Awkward silences, the wringing of hands and a rise in blood pressure are just some of the physical reactions that can be caused by the word ‘interview’.
When faced with what can be perceived as a barrage of questions, many people find that simple vocabulary evades them, while others launch into such long-winded answers that you lose the will to live.
One colleague relayed an experience where a manager he was interviewing was providing very short, very corporate answers to his questions.
He decided to try once more to widen the discussion, only to be told: “I don’t want people to see me as human — I want them to see me as their boss.”
The good news is that this is an extreme example, and most people just need a bit of encouragement or gentle guidance.
So how can you get the best out of an interviewee, whether reluctant or over-eager? Here are some top tips to help you get the information you need.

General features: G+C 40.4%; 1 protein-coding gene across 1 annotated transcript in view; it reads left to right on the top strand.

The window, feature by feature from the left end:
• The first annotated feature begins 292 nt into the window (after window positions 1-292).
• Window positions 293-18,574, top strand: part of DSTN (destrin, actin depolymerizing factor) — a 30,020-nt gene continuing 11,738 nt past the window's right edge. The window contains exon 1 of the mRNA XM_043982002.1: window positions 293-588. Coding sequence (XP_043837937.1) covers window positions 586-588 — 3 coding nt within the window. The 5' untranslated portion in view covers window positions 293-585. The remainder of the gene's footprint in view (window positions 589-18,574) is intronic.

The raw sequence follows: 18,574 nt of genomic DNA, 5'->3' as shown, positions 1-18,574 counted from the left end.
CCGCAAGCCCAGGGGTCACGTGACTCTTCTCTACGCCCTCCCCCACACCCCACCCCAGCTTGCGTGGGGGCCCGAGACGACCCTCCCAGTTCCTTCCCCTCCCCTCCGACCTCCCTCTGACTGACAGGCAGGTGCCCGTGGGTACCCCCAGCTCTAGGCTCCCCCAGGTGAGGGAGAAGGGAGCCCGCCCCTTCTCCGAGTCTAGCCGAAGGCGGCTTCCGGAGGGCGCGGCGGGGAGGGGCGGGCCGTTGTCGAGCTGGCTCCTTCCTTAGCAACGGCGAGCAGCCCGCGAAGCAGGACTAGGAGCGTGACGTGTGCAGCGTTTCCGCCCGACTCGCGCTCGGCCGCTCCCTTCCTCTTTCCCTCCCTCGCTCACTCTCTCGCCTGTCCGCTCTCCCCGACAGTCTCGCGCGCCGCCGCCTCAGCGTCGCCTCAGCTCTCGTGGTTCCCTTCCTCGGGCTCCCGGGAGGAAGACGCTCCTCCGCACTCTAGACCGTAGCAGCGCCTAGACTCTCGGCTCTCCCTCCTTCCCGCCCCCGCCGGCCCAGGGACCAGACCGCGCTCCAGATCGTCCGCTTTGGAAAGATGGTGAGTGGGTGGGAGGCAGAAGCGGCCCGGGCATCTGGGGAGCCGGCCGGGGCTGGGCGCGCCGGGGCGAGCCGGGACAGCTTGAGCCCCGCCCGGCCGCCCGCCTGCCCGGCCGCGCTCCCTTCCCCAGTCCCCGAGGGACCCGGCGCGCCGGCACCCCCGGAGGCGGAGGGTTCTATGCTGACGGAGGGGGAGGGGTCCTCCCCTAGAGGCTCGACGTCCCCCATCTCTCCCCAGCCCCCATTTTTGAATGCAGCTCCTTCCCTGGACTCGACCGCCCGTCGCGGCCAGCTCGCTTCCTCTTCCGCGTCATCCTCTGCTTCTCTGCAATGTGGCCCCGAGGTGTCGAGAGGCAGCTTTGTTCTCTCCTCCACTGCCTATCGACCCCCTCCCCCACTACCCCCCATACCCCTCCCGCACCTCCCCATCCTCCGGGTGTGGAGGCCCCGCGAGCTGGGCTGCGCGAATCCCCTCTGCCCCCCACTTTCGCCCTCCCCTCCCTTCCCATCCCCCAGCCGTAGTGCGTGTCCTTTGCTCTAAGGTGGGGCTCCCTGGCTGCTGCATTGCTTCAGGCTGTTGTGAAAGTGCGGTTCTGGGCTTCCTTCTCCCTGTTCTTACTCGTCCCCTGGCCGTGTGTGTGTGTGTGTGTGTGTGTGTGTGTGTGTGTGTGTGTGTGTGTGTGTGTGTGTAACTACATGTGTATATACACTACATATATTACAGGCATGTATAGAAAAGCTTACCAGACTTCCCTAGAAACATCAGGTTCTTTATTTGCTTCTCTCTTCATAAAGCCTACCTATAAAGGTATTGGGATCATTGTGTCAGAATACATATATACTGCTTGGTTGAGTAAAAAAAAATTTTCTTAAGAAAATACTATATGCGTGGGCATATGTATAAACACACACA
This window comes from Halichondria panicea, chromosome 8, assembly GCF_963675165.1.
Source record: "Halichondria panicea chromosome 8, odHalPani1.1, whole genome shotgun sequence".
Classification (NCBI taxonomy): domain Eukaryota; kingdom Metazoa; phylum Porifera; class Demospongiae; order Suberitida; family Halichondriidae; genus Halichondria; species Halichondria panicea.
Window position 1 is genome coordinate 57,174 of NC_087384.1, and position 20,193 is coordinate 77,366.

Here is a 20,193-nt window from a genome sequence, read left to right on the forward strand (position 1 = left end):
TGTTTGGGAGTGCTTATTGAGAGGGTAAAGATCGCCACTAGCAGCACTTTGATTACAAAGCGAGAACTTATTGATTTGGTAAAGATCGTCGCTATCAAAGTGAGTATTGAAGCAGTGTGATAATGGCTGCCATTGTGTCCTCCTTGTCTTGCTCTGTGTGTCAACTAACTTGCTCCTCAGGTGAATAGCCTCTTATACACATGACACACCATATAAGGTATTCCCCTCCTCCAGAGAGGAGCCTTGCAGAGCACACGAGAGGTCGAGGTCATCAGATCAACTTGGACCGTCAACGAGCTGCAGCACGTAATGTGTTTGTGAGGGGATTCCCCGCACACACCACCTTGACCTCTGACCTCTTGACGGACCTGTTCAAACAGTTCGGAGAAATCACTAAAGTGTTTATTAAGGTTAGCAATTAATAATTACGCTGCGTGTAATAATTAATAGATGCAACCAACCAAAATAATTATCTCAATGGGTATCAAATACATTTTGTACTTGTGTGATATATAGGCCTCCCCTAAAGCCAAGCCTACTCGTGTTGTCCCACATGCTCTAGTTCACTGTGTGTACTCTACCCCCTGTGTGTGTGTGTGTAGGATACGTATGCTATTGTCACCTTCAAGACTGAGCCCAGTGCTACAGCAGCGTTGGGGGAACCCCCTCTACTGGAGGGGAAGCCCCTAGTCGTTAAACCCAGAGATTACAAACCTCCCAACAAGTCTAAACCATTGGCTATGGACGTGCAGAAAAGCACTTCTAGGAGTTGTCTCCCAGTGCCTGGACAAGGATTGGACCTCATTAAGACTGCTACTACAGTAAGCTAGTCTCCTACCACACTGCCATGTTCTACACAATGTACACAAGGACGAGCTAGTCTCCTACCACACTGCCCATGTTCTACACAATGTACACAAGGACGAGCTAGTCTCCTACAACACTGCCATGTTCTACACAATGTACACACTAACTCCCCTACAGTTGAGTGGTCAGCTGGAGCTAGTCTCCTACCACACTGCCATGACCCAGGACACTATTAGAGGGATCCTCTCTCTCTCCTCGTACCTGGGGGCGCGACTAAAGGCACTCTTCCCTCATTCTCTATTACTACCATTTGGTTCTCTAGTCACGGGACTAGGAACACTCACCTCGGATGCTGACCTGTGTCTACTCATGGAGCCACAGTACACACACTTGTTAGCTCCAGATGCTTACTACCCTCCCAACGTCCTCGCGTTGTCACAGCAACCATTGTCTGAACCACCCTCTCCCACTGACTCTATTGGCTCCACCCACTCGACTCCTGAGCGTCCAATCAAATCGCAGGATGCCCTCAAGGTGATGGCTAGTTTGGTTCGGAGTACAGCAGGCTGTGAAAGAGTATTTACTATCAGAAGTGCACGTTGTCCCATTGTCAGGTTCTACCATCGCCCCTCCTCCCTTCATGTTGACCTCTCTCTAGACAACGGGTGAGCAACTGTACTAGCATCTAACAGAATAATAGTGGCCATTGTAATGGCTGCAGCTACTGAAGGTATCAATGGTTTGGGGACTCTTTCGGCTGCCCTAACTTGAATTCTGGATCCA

- Semantics: The word ‘interview’ can sound quite formal, so try using the word ‘chat’ instead.
- Be prepared: Send some questions ahead of the interview to give the person time to mull over their answers.
- Time is of the essence: Establish a time limit upfront to avoid overrunning, and so your interviewee knows what to expect.
- Only fools rush in: Try to have a casual conversation to begin with, whether it’s about the weather or something in the news, so that they feel comfortable by the time you start asking questions.
- Flattery will get you everywhere: If the interviewee is providing too much information, politely tell them that, although what they have said is extremely interesting, there won’t be room to feature all of it in the finished article.
- Have a sense of direction: Know what you want out of the interview. Look for opportunities to politely interrupt the interviewee if they are sticking on one point too long and gently steer them in another direction.
- Be interested: Given the opportunity, most people appreciate a chance to talk about themselves. Take or fake an interest and your interviewee will appreciate an attentive audience.
The Renegade Writer